The Here and Now
As expected, on May 4 the Federal Reserve raised the target range of the federal funds rate by 0.50% to 0.75%–1.00% in its largest single-meeting rate hike in more than 20 years. As further rate hikes await the economy and the markets in the months ahead, we believe the following points are important for investors:
- Along with the rate hike, the Fed also provided official guidance on expected balance sheet reduction. Amid heavy anticipation as to how much and how fast it would be reducing its $9 trillion of Treasury bonds and mortgage-backed securities, the Fed announced plans for this activity at a pace of $47.5 billion per month beginning in June and working up to $95 billion by August ($1.1 trillion annually). While this was in line with previous guidance from Fed officials, the formal announcement highlighted the direct impact of Fed policy on longer-term bond yields.
- Following the Fed’s official statement, Chair Powell’s guidance appeared to leave the markets somewhat confused. Prior to the meeting, market expectations, as determined by federal funds futures trading, implied a 0.75% increase to the federal funds target range at the upcoming June meeting. However, during the post-meeting press conference, Chair Powell stated, “A 75 basis point increase is not something that the committee is actively considering.” Markets then immediately rallied strong to close the day, only to give it all up and then some in the following day’s fierce sell-off, as federal funds trading reversed back to a 0.75% expected rate hike in June.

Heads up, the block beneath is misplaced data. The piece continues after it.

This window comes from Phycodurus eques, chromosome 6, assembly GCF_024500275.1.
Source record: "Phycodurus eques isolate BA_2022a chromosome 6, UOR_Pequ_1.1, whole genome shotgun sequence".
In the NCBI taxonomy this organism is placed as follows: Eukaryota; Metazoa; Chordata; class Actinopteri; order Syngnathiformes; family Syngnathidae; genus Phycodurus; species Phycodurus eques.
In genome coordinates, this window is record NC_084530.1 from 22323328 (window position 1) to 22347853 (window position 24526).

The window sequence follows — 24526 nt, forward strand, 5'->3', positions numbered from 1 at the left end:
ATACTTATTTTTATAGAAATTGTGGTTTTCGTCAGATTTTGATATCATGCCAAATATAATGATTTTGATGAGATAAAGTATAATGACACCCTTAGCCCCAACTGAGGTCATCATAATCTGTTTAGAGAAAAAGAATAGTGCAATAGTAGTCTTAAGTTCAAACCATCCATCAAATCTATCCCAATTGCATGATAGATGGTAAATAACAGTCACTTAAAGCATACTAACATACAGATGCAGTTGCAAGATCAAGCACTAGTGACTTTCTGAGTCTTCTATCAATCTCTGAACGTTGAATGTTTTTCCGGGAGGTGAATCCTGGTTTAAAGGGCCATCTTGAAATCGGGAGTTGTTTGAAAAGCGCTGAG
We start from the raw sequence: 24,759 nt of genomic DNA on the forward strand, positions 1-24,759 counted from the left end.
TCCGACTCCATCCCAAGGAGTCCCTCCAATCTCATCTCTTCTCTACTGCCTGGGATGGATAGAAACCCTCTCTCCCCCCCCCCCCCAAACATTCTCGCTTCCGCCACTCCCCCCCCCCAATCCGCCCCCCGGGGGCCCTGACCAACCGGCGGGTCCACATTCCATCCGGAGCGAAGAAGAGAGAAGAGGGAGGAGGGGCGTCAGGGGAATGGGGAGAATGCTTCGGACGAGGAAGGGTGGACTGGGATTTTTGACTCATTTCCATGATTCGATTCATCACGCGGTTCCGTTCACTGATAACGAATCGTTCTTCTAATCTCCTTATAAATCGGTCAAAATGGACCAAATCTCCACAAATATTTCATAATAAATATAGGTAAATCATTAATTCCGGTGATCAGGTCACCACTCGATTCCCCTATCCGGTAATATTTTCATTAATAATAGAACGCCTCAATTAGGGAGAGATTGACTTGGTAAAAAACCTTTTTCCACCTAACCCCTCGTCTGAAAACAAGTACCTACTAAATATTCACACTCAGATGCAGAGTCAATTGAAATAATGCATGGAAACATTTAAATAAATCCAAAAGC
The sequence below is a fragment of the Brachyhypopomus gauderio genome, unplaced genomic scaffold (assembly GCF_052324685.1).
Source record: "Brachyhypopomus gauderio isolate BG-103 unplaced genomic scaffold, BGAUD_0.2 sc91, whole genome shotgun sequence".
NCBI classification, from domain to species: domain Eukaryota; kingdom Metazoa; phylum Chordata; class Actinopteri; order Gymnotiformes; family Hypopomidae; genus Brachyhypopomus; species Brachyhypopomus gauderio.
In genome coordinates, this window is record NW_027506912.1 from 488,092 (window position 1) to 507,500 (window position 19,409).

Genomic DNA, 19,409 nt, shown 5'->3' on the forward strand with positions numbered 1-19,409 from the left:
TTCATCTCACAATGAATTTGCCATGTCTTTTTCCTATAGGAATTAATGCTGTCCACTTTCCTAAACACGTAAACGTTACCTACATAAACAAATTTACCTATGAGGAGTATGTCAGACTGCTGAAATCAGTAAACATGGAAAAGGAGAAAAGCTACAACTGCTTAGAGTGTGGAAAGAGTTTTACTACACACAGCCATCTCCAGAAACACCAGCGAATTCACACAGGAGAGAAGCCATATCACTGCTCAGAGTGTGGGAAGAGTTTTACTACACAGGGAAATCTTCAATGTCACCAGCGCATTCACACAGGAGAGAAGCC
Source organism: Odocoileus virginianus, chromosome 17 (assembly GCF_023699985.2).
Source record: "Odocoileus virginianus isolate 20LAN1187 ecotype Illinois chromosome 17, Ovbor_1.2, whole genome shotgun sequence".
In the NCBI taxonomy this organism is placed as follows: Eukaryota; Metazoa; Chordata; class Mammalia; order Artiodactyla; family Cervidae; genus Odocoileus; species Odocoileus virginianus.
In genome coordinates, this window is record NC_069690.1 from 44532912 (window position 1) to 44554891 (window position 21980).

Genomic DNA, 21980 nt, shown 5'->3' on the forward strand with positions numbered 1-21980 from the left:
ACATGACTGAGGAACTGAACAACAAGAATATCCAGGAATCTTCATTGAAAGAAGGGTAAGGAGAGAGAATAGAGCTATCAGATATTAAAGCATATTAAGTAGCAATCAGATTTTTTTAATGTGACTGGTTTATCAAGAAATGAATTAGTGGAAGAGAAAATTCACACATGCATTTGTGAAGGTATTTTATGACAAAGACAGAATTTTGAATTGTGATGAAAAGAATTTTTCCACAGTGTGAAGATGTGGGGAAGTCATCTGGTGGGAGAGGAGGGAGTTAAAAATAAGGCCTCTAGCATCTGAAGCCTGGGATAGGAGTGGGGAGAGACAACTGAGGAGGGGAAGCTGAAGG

- As recession fears mount, the Fed is walking a tightrope between inflation and slowing economic growth. Following the Bureau of Economic Analysis’ advance estimate of negative 1Q GDP growth, the Fed must now navigate a path seeking to mitigate inflation and avoid recession. Given the difficult choice it’s hoping it will not have to make, we believe the markets would rather the Fed lean harder toward preventing higher rates of inflation, hence the negative reaction to Chair Powell’s comments.
- In the days following the Fed’s meeting, the Bureau of Labor Statistics released the April nonfarm payrolls report displaying 428,000 new jobs added to the economy. With an unemployment rate 3.6% and year-over-year average hourly wage gains of 5.5%, this report fueled further inflationary concerns and questions as to whether the Fed is still behind the curve on fighting inflation.
- We believe given further inflationary pressures, the Fed will be raising rates at each of the remaining five meetings between now and the end of December, in our judgment likely closing out the year with a lower bound on the federal funds target range of 3.00%. We also believe given this pace of rate hikes combined with that of a balance sheet reduction, a realistic year-end target on the 10-year U.S. Treasury yield is 3.50%.
At the current time it appears Chair Powell and his fellow members may still seek a methodical path to higher rates based on the premise inflation will soon react accordingly and inversely. While this may still prove to be the case, in the event it does not, the tightrope may no longer prove to be an option.